7 Things I Learned At Court
If you follow my blog, you will know that I was recently summoned for jury duty. I have to admit I was not thrilled to receive my summons. I sternly reminded myself that this was a privilege and honor to do for my fellow citizens and my civic responsibility. With that in mind, I began to prepare for my week at the courthouse in downtown Albuquerque. I read everything I could online but the information wasn’t quite as detailed as I would have liked. It was frustrating and I had to resign myself to not knowing what to expect. After my term of service, which wound up being three out of the five days, here’s what I did learn:
- You do A LOT of sitting around and waiting. It’s boring, boring, boring! Yes, I had my iPad with books to read, the internet to browse, and games to play. But the hours dragged by.
- The boredom tends to make you want to people watch. One young woman was working on her laptop computer which entailed watching videos of women in lingerie pole dancing. She appeared to be editing the videos in some way but I couldn’t tell for sure and I certainly didn’t ask! Wonder what her job title is?! Another gentleman was reading a book that had him laughing loudly at times. I became so intrigued by a book that would cause so much laughter, I made a note of the title: A Man Called Ove. Must read that at some point.
- Every employee at the courthouse was very nice and friendly. It was almost uncanny. After we were dismissed the first day and were exiting the building, the security personnel were waving at us, smiling, wishing us a good day. Maybe they knew the majority of us didn’t want to be there and were trying to make it as pleasant as possible. I lost count of how many times I was thanked for being there and serving as a juror.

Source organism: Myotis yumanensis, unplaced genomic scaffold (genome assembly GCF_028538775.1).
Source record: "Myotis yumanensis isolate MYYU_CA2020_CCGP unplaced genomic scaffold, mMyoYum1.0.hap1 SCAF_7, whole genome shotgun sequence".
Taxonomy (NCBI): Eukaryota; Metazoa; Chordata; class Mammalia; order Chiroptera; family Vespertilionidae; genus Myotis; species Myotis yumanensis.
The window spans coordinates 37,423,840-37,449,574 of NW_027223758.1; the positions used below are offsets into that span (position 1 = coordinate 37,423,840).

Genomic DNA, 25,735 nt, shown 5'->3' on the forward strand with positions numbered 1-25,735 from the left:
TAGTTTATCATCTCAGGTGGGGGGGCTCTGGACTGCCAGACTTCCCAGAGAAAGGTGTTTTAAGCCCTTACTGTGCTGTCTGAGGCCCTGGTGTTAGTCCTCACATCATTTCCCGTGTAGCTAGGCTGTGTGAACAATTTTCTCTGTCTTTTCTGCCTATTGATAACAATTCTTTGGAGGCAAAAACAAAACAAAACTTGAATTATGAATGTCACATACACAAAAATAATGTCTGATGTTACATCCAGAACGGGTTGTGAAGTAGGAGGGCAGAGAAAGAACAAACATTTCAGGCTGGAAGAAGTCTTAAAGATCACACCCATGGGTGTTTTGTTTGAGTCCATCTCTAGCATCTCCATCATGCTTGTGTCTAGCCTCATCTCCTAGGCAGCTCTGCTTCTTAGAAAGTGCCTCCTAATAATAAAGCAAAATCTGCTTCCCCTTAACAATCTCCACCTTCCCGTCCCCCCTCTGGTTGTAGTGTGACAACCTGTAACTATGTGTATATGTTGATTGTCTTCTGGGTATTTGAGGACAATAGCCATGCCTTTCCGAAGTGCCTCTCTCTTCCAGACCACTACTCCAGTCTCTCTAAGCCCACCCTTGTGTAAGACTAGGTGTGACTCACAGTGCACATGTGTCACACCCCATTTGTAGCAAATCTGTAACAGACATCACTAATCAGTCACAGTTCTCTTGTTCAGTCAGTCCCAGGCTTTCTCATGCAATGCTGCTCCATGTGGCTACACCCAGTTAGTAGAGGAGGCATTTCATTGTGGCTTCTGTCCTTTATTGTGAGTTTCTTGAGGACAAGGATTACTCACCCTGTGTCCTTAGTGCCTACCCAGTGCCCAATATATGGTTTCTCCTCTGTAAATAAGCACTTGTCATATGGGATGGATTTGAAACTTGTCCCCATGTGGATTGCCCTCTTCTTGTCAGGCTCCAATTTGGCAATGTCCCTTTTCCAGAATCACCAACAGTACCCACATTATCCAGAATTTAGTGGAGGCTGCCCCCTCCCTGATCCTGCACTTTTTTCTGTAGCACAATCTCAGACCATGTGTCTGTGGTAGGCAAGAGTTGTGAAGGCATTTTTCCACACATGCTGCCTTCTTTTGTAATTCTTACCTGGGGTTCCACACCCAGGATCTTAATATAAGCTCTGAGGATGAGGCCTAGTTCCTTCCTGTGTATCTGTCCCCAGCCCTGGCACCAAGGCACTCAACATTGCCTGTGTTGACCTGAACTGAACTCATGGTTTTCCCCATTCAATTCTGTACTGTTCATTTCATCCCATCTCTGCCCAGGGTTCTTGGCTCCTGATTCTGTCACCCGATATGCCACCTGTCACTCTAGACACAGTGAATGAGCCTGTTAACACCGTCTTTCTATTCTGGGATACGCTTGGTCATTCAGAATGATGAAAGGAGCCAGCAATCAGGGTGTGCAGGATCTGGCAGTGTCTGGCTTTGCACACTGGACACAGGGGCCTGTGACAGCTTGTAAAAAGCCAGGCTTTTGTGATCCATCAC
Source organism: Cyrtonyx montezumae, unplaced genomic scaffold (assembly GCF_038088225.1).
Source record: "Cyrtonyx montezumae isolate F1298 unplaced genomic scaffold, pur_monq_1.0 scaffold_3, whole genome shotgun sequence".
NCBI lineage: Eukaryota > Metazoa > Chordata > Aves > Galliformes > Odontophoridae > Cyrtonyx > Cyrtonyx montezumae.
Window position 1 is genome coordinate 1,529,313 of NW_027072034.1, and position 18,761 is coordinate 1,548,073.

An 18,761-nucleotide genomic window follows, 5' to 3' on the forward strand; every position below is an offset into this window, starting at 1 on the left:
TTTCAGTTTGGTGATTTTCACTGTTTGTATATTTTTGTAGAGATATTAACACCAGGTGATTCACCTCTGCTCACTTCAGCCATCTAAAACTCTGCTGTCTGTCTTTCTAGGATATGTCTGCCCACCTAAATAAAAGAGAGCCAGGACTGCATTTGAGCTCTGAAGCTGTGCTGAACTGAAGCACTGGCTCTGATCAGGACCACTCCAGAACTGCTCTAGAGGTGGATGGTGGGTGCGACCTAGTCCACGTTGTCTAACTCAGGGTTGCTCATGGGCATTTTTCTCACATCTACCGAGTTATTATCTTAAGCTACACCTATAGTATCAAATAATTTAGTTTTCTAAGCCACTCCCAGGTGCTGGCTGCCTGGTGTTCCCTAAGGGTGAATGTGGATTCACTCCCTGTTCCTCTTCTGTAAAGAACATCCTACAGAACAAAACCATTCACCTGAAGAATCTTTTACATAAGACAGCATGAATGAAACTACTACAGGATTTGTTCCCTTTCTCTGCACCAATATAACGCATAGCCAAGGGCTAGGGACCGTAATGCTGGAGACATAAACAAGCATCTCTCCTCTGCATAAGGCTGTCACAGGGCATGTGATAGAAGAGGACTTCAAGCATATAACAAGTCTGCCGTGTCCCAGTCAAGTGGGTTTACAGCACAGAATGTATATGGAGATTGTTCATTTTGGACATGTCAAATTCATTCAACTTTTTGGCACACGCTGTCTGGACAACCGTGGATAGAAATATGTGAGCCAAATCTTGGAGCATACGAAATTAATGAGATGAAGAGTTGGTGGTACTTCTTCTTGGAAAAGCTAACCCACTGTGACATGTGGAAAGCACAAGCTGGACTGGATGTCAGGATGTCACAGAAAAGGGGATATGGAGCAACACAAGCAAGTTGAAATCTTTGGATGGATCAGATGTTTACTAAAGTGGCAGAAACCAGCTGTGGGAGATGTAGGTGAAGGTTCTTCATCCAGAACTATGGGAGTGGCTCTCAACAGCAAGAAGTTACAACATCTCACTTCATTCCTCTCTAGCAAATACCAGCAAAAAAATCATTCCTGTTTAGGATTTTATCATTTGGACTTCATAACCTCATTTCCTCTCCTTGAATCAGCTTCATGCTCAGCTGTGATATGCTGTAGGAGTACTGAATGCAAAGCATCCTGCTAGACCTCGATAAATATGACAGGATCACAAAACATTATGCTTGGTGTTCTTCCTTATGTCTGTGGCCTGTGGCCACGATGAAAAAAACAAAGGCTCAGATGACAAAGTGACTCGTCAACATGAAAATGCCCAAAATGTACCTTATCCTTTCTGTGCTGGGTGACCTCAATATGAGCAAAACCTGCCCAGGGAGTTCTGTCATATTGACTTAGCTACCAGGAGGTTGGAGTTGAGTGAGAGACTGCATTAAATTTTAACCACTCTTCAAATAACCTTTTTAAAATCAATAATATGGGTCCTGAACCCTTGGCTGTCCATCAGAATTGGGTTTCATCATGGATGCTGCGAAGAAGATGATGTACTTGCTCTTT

- Every time one of the court staff entered the room, there was immediate silence. Secretly, you hope your name won’t get called but then again, you are curious to find out what happens next if you do.
- Eventually my name was called and I wound up in a courtroom with 20 other jurors. We were given a brief rundown of the case by the judge and then the lawyers started asking us questions, presumably to determine which of us would make the best jury of six. Yes, a jury of six and not twelve. Guess that’s all you need for misdemeanor trails. All I’ve ever known about courtrooms is from what I’ve seen on television. Yeah, it’s really not like that. No slick talking, clever lawyers. In fact, they seemed rather nervous and it was a bit disarming. I did find the judge to be a bit stereotypical – not happy with interruptions and stern when necessary. The most interesting thing to me was that they played “white noise” whenever the attorneys approached the bench to talk to the judge – so, of course, you couldn’t hear what they were saying.
- Courtrooms are FREEZING! Are judges’ robes made of wool? Hah.
- I was not chosen as a juror and I’m not sad about it at all. I really have no interest in the law, don’t want to be on the wrong side of it for sure, and I certainly prefer a TV drama to the real thing! But I did my duty and let’s hope that will suffice for a long time.